John Batteley 1646-1708
John BATTELEY 1646-1708
Born at Bury St Edmunds, Suffolk, son of Nicholas Batteley, apothecary. BA Trinity College, Cambridge 1666, fellow 1668, MA 1669, DD 1684. Ordained priest in 1675, and shortly thereafter became domestic chaplain to William Sancroft, Archbishop of Canterbury. Rector of Hunton and Adisham, Kent, 1684; archdeacon of Suffolk 1687, archdeacon of Canterbury 1688, in which year he also became a prebendary of Canterbury Cathedral, and Master of Eastbridge Hospital, Canterbury. He remained Canterbury-based for the rest of his life, where he combined his clerical career with extensive antiquarian and scholarly interests; he and his fellow canon John Mill were noted for their interests in Anglo-Saxon research and its application to the defence of Anglicanism. Shortly before his death, he was nominated by Peter Le Neve for membership of the newly-formed Society of Antiquaries. Only a sermon was published during his lifetime but a number of his antiquarian works were published posthumously, particularly his Antiquitates Rutupinae (on the ancient history of the Isle of Thanet), first edited in 1711 and reissued later in the eighteenth century.
Batteley evidently had an appreciable library of printed books and manuscripts and his will refers to his medals and antiquities “in my Gallery or below in my Study”. He bequeathed a number of books, “marked in my catalogue”, to Trinity College, Cambridge and to Canterbury Cathedral, with the remainder of his library to be divided five ways between his nephews John, Oliver, John, Samuel and Charles Batteley (his brother Nicholas, d.1704, was also a noted antiquary, and editor of Somner’s Antiquities of Canterbury). The Canterbury Cathedral benefactors’ book lists ca.25 volumes given by Batteley and at least 12 books with his inscription survive in the Library there today.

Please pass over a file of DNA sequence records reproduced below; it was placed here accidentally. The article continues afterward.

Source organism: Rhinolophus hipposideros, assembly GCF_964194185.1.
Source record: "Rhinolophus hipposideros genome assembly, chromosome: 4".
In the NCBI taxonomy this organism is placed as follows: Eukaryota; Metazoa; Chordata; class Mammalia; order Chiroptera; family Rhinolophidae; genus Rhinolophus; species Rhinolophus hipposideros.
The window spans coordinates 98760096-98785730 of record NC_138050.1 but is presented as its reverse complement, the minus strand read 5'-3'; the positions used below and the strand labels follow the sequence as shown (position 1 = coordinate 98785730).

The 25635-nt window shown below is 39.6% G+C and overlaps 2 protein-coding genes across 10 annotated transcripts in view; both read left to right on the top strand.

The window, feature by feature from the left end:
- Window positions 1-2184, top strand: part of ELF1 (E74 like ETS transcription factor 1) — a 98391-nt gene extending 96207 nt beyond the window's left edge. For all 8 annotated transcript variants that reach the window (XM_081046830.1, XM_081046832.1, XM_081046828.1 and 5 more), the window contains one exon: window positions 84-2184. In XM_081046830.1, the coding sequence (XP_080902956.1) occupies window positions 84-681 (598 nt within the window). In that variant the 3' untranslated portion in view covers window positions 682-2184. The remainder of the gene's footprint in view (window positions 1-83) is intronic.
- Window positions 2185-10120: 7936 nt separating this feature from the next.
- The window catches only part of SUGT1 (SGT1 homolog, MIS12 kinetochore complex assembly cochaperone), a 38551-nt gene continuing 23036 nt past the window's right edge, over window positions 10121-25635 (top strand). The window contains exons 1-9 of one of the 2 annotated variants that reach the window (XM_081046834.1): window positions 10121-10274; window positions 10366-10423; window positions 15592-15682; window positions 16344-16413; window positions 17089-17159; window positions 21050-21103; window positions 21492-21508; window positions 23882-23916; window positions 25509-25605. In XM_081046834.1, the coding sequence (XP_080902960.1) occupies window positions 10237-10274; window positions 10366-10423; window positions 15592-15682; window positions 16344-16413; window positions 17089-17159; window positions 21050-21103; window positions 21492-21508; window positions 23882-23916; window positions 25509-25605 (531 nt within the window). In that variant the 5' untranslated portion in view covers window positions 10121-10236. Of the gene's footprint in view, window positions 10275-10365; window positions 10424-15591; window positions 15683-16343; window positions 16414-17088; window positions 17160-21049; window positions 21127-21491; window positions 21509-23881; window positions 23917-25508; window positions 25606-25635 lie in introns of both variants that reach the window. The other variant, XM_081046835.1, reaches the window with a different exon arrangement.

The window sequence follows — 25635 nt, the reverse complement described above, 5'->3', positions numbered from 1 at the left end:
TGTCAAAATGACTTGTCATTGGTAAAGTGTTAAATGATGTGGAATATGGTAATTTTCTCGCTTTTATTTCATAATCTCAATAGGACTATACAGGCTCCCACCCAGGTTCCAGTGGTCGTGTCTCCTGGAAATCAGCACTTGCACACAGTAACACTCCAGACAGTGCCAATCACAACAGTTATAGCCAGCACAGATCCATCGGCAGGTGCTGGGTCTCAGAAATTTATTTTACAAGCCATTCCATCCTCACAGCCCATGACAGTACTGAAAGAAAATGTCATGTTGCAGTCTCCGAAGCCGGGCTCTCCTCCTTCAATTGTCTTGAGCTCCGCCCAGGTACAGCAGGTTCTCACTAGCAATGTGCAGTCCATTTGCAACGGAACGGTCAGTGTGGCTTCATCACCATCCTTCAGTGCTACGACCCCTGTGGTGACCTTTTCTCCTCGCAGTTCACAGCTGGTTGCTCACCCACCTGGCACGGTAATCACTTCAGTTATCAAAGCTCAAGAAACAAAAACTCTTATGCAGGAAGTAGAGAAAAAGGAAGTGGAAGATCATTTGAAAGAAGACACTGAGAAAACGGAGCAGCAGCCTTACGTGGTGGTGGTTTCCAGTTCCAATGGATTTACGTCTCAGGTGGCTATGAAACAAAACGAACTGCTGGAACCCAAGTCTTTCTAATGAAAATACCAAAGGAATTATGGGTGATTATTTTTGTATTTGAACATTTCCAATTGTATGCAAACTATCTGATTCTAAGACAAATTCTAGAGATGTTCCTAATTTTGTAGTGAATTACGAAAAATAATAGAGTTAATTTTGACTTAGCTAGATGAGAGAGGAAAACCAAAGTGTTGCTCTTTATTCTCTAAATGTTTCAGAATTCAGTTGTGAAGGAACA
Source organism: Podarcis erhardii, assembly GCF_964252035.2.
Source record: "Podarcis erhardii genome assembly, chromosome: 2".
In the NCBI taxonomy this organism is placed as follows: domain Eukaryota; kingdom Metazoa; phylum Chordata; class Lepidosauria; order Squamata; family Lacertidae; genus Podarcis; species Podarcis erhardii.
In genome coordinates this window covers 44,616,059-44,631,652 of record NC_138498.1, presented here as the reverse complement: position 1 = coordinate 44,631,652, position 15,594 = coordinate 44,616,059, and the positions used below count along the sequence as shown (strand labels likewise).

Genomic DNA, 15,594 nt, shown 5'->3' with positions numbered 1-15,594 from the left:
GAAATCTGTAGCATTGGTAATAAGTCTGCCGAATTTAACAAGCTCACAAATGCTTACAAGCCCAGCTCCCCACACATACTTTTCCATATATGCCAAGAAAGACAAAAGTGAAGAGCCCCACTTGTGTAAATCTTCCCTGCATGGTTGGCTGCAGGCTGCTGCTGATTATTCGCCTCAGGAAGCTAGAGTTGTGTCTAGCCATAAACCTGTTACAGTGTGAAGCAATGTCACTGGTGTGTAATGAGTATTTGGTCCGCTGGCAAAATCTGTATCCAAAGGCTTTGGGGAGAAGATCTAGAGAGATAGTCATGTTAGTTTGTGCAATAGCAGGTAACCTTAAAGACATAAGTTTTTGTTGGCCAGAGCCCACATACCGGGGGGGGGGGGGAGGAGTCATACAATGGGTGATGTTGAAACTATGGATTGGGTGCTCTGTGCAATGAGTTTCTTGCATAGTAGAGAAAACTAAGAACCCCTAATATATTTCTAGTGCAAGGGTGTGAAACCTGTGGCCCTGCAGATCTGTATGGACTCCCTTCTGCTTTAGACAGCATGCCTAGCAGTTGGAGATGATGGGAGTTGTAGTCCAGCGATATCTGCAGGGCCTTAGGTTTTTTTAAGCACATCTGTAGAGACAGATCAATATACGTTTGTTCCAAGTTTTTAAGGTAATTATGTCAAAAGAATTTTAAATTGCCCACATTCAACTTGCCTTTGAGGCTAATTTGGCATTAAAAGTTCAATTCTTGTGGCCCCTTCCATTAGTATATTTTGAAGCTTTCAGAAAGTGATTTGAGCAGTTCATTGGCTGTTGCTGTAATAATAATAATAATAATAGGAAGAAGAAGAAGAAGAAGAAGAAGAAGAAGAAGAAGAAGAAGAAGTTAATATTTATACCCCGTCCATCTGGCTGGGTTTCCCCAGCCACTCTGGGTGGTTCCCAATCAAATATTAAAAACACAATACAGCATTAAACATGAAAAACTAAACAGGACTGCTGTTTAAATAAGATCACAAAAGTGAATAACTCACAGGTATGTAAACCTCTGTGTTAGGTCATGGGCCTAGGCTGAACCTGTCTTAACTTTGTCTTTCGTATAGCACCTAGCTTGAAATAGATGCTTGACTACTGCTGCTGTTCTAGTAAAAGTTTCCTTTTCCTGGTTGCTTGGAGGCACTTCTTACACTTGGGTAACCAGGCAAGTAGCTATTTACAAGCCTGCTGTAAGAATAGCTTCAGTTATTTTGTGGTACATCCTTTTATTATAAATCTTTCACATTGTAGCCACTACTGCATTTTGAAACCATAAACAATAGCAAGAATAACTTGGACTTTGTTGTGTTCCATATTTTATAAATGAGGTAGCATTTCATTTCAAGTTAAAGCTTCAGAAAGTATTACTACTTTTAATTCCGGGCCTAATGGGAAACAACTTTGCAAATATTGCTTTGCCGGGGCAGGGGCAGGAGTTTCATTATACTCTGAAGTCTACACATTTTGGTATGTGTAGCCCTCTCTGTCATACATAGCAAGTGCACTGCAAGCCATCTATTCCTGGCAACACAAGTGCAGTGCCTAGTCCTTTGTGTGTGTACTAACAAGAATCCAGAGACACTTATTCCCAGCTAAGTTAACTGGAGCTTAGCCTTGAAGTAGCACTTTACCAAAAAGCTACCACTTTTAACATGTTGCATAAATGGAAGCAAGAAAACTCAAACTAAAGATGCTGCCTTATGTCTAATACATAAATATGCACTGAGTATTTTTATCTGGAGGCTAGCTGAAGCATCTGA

Humphrey Wanley’s diary shows that there was considerable interest in Batteley’s library after his death among booksellers and collectors, and despite the division effected by the will there were efforts to acquire it (in January 1720, the bookseller Jonah Bowyer had “hopes of buying the whole library”). The diary suggests that negotiations among the nephews proved difficult. In November 1723, Wanley succeeded in buying a block of manuscripts for the Harleian collection (ca.70 Harleian MSS came from Batteley). In April 1727 some or all of Batteley’s surviving books were sold by Fletcher Gyles in London as part of a fixed price sale along with the books of Robert Dormer (1650-1726), a judge; the catalogue. Examples: Cambridge UL H*.11.38; Canterbury Cathedral Library W/F-3-14, W/E-2-55; numerous Harleian MSS at the British Library.
Batteley commonly inscribed his titlepages, “Jo: Battely”, sometimes adding a date of acquisition.
- Librorum ex bibliothecis … Roberti Dormer … et Joannis Battely, , (ESTC t168129).
- John Battely, Canterbury Cathedral Library.
- Alston, R. C. Inventory of sale catalogues 1676-1800. St Philip, 2010.
- Collinson, P. et al (eds), A history of Canterbury Cathedral, 1995, p.221.
- Evans, J. A history of the Society of Antiquaries, 1956, p.37.
- Knighton, C. S. "Batteley, John (bap. 1646, d. 1708), Church of England clergyman and antiquary." Oxford Dictionary of National Biography.
- McKitterick, D. (ed), The making of the Wren Library, 1995, p.14.
- Wright, C. E. Fontes Harleiana, 1972.
- Wright (eds), C. E. and R. C. The diary of Humfrey Wanley, 1966, v.1 p.15 and further references identified there.